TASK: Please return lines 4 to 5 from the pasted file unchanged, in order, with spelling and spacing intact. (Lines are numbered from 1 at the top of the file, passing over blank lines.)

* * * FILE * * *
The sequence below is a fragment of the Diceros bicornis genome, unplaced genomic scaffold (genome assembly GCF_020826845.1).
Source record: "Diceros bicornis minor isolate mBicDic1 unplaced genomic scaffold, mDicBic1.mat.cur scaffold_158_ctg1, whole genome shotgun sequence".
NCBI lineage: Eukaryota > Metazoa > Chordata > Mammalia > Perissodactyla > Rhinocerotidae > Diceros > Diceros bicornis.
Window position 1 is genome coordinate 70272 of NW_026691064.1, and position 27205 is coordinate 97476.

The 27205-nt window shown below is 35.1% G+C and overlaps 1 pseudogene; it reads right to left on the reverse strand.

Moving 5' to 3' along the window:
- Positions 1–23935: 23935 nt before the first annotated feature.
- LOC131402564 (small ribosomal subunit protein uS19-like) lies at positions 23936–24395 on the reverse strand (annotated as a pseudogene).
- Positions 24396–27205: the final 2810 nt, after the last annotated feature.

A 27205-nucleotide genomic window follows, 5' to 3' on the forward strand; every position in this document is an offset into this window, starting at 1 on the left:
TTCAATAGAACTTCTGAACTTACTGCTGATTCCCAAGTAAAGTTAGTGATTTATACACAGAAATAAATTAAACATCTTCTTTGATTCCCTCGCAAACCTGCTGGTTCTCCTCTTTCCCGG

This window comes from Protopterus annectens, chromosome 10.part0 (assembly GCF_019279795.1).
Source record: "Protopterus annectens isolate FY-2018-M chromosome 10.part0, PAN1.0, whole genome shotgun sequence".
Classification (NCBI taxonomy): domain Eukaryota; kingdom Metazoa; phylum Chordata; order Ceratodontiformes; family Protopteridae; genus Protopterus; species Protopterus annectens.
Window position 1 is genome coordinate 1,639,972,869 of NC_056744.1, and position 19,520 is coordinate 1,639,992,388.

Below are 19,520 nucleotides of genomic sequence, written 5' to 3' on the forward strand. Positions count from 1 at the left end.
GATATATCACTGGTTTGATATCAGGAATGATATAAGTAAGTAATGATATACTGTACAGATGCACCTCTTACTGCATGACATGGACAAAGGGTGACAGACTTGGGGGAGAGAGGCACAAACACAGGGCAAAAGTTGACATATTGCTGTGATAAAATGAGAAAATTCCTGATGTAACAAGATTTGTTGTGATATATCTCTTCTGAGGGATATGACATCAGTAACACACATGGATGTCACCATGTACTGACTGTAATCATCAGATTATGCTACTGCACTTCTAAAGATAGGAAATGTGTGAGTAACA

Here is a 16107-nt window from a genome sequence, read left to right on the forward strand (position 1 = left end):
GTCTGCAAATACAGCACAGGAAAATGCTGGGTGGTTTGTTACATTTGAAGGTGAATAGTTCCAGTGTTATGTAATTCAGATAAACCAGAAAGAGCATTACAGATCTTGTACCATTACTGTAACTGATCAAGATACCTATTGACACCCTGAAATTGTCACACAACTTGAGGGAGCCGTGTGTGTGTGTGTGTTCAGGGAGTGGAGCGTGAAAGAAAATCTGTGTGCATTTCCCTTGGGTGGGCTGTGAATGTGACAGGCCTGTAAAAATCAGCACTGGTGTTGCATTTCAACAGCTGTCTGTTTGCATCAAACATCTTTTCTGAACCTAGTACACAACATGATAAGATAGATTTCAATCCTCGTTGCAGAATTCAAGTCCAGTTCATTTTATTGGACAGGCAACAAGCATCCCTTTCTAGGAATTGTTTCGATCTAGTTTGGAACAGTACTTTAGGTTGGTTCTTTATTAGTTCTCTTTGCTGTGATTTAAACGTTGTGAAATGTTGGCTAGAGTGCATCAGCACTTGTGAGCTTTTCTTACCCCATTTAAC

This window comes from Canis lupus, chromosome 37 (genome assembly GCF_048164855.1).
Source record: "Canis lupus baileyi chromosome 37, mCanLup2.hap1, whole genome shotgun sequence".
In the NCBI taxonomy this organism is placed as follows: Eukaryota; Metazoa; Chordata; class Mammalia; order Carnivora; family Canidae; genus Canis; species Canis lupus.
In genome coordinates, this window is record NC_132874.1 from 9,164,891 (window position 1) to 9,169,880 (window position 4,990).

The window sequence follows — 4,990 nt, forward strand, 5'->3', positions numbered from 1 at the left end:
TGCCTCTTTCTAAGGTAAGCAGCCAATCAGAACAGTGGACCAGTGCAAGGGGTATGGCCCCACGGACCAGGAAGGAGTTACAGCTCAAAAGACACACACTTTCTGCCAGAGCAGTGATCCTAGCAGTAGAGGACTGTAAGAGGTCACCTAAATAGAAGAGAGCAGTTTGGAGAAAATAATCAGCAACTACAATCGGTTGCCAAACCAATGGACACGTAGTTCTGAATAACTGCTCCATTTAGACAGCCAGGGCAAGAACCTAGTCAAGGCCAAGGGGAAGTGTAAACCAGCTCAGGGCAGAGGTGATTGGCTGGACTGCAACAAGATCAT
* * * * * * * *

Window position 1 is genome coordinate 70272 of NW_026691064.1, and position 27205 is coordinate 97476.

The 27205-nt window shown below is 35.1% G+C and overlaps 1 pseudogene; it reads right to left on the reverse strand.